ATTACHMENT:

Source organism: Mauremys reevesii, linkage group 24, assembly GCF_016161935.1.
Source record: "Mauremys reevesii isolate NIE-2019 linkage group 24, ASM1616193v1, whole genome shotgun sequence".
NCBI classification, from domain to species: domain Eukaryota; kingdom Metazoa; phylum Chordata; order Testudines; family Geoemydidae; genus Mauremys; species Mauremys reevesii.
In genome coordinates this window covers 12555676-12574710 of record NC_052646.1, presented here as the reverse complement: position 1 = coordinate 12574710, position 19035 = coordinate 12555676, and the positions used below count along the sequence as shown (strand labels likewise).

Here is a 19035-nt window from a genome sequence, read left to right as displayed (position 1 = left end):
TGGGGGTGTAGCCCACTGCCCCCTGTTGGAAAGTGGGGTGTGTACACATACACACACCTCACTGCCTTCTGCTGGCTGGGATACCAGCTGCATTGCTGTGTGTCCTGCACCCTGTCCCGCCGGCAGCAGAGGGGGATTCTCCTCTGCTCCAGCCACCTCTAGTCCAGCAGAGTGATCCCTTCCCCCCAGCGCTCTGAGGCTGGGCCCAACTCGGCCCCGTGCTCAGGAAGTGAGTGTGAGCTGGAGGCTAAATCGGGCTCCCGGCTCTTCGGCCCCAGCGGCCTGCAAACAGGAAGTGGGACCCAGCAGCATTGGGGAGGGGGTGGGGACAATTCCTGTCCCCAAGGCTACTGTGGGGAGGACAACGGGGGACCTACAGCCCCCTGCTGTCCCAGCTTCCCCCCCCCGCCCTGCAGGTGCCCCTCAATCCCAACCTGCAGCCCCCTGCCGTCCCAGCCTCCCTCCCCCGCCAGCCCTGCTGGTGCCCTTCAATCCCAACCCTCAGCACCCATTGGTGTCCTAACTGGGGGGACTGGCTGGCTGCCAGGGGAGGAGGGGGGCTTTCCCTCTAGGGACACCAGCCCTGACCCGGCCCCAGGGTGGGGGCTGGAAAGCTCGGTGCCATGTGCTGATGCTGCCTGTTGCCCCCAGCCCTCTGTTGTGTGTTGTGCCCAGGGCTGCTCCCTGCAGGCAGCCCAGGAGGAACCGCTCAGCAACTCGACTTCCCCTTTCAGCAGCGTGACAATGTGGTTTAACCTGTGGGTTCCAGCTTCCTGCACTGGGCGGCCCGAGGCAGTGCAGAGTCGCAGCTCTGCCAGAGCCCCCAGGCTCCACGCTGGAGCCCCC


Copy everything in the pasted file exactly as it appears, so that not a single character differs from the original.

Source organism: Mauremys reevesii, linkage group 24, assembly GCF_016161935.1.
Source record: "Mauremys reevesii isolate NIE-2019 linkage group 24, ASM1616193v1, whole genome shotgun sequence".
NCBI classification, from domain to species: domain Eukaryota; kingdom Metazoa; phylum Chordata; order Testudines; family Geoemydidae; genus Mauremys; species Mauremys reevesii.
In genome coordinates this window covers 12555676-12574710 of record NC_052646.1, presented here as the reverse complement: position 1 = coordinate 12574710, position 19035 = coordinate 12555676, and the positions used below count along the sequence as shown (strand labels likewise).

Here is a 19035-nt window from a genome sequence, read left to right as displayed (position 1 = left end):
TGGGGGTGTAGCCCACTGCCCCCTGTTGGAAAGTGGGGTGTGTACACATACACACACCTCACTGCCTTCTGCTGGCTGGGATACCAGCTGCATTGCTGTGTGTCCTGCACCCTGTCCCGCCGGCAGCAGAGGGGGATTCTCCTCTGCTCCAGCCACCTCTAGTCCAGCAGAGTGATCCCTTCCCCCCAGCGCTCTGAGGCTGGGCCCAACTCGGCCCCGTGCTCAGGAAGTGAGTGTGAGCTGGAGGCTAAATCGGGCTCCCGGCTCTTCGGCCCCAGCGGCCTGCAAACAGGAAGTGGGACCCAGCAGCATTGGGGAGGGGGTGGGGACAATTCCTGTCCCCAAGGCTACTGTGGGGAGGACAACGGGGGACCTACAGCCCCCTGCTGTCCCAGCTTCCCCCCCCCGCCCTGCAGGTGCCCCTCAATCCCAACCTGCAGCCCCCTGCCGTCCCAGCCTCCCTCCCCCGCCAGCCCTGCTGGTGCCCTTCAATCCCAACCCTCAGCACCCATTGGTGTCCTAACTGGGGGGACTGGCTGGCTGCCAGGGGAGGAGGGGGGCTTTCCCTCTAGGGACACCAGCCCTGACCCGGCCCCAGGGTGGGGGCTGGAAAGCTCGGTGCCATGTGCTGATGCTGCCTGTTGCCCCCAGCCCTCTGTTGTGTGTTGTGCCCAGGGCTGCTCCCTGCAGGCAGCCCAGGAGGAACCGCTCAGCAACTCGACTTCCCCTTTCAGCAGCGTGACAATGTGGTTTAACCTGTGGGTTCCAGCTTCCTGCACTGGGCGGCCCGAGGCAGTGCAGAGTCGCAGCTCTGCCAGAGCCCCCAGGCTCCACGCTGGAGCCCCC